- Signs of the Times Archive for Mon, 05 Nov 2007 -

Sections on today's Signs Page:

SOTT Focus
V is for Vendetta - Give a Penny for the Guy!

Laura Knight-Jadczyk
2007-11-04 14:28:00

Over a year ago we watched the movie, V for Vendetta. Like many others, I thought it was a really good analogy of our present global situation even if it was presented as being "in the future." It not only conveys the idea of how the media is spun in a number of brilliant scenes, but it actually discussed the fact that words were being changed, that our language was being co-opted to the use of the psychopaths.

Let's take a look at a few clips specially edited to make the point and then I'll continue:

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The "Bin Laden Option" and the Missing Minot Nuke

Martha Rose Crow and SOTT editors
2007-11-05 05:22:00

Right before September 11, 2001, the alarm bells were ringing across trading floors about some unusual trading in the US stock options market. An extraordinary number of trades were bet that American Airlines stock prices would fall.

The trades are called "PUTS" and at least 450,000 shares of American Airlines stock were involved. What raised the alarms was that more than 80 percent of the orders were "puts" and they far outnumbered "call" options (those betting the stock would rise). Usually, the numbers are fairly balanced on these kinds of trades so this imbalance caught traders' attention.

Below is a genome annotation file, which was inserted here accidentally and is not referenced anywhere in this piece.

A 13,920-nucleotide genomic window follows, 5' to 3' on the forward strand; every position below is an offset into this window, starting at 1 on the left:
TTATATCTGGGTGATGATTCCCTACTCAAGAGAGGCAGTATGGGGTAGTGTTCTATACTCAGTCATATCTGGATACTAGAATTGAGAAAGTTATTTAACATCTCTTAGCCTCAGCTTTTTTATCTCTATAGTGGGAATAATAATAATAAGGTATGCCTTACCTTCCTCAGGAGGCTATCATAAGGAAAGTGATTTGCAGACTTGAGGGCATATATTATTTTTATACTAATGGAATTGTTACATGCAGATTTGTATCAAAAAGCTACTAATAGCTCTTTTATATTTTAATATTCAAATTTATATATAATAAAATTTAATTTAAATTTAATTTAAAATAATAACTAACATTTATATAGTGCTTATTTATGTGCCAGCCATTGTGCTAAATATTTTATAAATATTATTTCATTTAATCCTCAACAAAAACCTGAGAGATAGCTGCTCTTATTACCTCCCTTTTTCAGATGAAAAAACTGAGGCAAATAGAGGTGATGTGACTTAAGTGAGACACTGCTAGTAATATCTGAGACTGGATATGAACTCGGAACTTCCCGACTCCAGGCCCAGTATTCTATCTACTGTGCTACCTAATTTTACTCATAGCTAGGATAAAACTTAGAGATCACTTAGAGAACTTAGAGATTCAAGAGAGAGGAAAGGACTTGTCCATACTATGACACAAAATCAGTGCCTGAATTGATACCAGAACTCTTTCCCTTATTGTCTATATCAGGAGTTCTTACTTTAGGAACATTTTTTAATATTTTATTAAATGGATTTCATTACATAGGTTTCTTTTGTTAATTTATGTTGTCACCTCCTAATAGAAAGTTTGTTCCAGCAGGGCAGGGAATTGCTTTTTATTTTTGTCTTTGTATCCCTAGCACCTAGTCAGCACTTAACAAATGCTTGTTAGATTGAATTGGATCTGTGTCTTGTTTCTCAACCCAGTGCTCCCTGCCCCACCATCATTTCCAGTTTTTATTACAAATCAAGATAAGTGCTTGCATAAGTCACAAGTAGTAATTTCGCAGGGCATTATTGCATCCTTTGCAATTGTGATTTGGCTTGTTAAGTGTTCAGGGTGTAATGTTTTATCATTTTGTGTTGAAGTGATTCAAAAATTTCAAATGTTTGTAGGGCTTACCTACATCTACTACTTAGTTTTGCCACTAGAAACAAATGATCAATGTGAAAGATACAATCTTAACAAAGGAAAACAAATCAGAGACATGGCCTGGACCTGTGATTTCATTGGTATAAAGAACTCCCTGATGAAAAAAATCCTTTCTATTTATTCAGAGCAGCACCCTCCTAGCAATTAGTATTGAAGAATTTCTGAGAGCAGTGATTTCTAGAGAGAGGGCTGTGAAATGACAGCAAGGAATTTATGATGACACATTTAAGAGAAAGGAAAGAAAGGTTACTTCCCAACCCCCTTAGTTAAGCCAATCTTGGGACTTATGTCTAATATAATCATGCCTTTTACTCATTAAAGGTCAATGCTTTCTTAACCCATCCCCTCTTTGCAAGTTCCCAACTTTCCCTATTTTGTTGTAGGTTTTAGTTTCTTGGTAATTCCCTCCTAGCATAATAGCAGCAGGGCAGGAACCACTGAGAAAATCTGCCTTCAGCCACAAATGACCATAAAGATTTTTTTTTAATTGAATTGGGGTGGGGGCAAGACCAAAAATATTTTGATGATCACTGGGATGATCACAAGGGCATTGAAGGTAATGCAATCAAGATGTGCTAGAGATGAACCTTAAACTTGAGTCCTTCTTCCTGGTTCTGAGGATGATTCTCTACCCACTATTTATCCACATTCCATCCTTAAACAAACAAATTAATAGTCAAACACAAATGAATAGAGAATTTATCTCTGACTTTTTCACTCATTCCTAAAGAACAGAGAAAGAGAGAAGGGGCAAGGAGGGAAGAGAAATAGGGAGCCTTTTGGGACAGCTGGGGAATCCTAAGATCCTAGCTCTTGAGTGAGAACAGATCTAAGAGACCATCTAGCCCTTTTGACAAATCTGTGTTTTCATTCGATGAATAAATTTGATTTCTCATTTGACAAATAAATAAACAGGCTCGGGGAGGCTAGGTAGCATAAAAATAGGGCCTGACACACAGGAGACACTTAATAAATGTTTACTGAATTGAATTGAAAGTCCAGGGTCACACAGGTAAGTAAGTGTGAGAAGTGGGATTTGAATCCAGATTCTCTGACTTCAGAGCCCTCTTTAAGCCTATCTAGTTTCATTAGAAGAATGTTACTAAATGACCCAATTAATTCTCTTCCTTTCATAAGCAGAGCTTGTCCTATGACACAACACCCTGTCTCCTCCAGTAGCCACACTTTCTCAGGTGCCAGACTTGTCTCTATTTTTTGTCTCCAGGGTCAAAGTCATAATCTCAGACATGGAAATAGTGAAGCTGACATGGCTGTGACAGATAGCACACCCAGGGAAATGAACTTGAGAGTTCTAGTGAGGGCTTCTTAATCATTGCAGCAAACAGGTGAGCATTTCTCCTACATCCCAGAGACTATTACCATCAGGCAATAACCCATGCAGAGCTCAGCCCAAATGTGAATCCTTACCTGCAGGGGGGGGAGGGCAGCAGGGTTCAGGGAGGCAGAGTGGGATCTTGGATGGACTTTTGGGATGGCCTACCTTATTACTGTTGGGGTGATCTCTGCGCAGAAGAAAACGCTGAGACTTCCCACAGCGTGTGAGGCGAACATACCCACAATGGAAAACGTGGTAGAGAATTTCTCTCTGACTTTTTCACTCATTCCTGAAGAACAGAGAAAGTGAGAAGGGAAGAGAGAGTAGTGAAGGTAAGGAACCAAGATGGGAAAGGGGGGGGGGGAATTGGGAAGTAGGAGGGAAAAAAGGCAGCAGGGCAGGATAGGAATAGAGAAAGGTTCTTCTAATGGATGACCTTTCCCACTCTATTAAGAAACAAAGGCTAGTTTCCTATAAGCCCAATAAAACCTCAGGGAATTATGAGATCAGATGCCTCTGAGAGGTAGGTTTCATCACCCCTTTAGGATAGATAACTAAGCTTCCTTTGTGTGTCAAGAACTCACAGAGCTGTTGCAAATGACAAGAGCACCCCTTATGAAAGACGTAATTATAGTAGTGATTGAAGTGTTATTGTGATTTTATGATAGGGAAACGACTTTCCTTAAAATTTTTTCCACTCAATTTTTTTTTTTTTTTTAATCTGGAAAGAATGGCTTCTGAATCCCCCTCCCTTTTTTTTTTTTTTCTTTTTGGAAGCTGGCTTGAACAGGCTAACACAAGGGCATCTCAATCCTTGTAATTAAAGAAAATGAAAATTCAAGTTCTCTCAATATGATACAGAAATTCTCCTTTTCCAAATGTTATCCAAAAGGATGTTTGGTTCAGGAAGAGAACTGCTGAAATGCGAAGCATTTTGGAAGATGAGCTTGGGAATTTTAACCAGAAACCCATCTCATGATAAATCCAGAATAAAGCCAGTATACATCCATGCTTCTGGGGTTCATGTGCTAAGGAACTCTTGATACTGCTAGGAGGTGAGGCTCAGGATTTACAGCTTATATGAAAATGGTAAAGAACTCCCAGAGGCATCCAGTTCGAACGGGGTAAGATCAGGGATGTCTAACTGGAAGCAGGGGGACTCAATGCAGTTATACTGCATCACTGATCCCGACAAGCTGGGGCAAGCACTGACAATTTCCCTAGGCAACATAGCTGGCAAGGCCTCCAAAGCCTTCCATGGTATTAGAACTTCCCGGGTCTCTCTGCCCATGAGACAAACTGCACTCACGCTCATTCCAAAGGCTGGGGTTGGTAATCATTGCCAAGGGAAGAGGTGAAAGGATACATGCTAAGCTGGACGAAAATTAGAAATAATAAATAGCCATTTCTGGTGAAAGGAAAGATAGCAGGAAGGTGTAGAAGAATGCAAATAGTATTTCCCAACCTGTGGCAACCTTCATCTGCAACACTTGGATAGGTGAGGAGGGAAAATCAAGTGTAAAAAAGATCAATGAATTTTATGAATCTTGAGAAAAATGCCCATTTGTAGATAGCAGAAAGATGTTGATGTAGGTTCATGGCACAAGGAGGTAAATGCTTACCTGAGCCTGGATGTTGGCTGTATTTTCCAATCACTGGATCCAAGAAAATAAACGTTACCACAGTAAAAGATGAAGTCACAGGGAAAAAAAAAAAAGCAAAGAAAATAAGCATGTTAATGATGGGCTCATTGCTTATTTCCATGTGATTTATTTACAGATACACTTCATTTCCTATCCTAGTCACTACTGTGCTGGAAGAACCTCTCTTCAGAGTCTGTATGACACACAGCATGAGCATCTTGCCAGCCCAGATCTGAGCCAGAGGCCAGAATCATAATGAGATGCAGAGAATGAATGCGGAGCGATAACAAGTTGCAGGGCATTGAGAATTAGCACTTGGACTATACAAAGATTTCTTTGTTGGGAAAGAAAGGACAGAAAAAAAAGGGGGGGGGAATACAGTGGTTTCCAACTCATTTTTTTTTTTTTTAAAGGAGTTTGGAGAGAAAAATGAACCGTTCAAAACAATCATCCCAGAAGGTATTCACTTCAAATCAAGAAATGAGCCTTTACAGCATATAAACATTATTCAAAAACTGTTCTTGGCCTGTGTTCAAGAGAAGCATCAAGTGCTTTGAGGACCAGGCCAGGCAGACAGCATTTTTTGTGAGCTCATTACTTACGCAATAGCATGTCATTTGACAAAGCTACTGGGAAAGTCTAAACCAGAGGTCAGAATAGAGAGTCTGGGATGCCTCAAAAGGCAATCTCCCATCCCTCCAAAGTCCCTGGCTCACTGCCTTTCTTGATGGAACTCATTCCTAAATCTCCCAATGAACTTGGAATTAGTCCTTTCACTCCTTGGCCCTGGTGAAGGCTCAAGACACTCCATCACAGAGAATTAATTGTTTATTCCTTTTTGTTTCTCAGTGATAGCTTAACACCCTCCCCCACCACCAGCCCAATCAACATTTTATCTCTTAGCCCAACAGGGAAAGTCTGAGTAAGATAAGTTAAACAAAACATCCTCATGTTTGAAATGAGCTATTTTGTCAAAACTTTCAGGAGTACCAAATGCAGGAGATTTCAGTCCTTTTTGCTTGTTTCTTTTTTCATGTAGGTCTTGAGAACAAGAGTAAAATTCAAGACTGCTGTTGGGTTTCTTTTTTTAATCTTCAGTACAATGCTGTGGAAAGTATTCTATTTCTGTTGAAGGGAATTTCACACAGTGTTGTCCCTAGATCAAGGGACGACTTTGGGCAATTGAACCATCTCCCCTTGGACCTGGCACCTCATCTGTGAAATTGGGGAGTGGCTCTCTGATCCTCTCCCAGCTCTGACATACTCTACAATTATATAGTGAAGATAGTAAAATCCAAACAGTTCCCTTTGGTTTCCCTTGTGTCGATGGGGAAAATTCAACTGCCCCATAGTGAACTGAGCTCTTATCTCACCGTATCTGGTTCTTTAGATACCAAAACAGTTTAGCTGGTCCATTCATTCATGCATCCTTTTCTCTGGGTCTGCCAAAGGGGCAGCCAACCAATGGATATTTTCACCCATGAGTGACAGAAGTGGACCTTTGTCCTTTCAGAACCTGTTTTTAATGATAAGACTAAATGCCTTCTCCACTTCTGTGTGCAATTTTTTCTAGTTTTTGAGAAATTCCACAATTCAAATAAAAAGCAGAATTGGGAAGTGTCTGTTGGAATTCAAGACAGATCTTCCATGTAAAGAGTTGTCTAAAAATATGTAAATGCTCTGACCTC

The next day, four American passenger jets were hijacked in a terrorist attack on American soil. Three of these jets belonged to American Airlines. Two allegedly crashed into the World Trade Center and one allegedly crashed into the Pentagon. The fourth aircraft was a United Airlines passenger jet that allegedly crashed into a field near the town of Shanksville, Pennsylvania.

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Signs Economic Commentary for 5 November 2007

Donald Hunt
2007-11-05 06:26:00

Oil and gold continued their shocking rise last week. Oil has gone up 30% against the dollar since September 1 and gold has gone up 19%. During that same period the dollar has fallen 6.5% against the euro, so gold and oil are going up against both currencies. Oil is going up in absolute terms, measured against gold. Things seem to be reaching a crisis point.

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The Gladiator: John Fitzgerald Kennedy

Laura Knight-Jadczyk
Signs Of The Times
2006-11-01 12:00:00

Gaius Gracchus Flees From The Wealthy Elite
In my previous post, I included a chapter from Farewell America which gave a broad overview of the "American Psyche." It is crucial to understand the forces at play here in order to understand why John Kennedy was murdered, and why, when he died, the death knell of the American Republic - as well as its people - began sounding.

As I have written before, most Americans are woefully ignorant of their true history, and by design.

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The Debris of History

Laura Knight-Jadczyk
Signs Of The Times
2006-10-31 12:00:00

Farewell America - Available Online here